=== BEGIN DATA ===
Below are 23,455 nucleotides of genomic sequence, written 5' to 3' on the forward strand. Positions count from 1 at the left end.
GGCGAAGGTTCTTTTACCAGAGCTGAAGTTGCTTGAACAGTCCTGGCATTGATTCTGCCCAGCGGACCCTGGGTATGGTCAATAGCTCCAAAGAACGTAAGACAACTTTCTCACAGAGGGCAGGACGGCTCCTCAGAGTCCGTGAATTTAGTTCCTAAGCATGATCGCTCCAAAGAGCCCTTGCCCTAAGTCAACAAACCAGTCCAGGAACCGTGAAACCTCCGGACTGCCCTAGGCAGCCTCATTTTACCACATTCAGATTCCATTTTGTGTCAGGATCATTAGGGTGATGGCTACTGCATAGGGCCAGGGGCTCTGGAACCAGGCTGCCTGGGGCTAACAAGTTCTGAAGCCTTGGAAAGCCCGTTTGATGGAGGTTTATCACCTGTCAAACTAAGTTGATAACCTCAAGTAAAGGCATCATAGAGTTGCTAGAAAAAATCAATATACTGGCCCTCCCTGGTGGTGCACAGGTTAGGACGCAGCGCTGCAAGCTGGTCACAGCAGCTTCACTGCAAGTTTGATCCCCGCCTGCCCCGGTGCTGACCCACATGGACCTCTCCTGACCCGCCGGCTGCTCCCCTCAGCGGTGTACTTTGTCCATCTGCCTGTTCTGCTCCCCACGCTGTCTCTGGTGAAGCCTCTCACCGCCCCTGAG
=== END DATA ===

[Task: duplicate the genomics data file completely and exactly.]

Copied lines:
Below are 23,455 nucleotides of genomic sequence, written 5' to 3' on the forward strand. Positions count from 1 at the left end.
GGCGAAGGTTCTTTTACCAGAGCTGAAGTTGCTTGAACAGTCCTGGCATTGATTCTGCCCAGCGGACCCTGGGTATGGTCAATAGCTCCAAAGAACGTAAGACAACTTTCTCACAGAGGGCAGGACGGCTCCTCAGAGTCCGTGAATTTAGTTCCTAAGCATGATCGCTCCAAAGAGCCCTTGCCCTAAGTCAACAAACCAGTCCAGGAACCGTGAAACCTCCGGACTGCCCTAGGCAGCCTCATTTTACCACATTCAGATTCCATTTTGTGTCAGGATCATTAGGGTGATGGCTACTGCATAGGGCCAGGGGCTCTGGAACCAGGCTGCCTGGGGCTAACAAGTTCTGAAGCCTTGGAAAGCCCGTTTGATGGAGGTTTATCACCTGTCAAACTAAGTTGATAACCTCAAGTAAAGGCATCATAGAGTTGCTAGAAAAAATCAATATACTGGCCCTCCCTGGTGGTGCACAGGTTAGGACGCAGCGCTGCAAGCTGGTCACAGCAGCTTCACTGCAAGTTTGATCCCCGCCTGCCCCGGTGCTGACCCACATGGACCTCTCCTGACCCGCCGGCTGCTCCCCTCAGCGGTGTACTTTGTCCATCTGCCTGTTCTGCTCCCCACGCTGTCTCTGGTGAAGCCTCTCACCGCCCCTGAG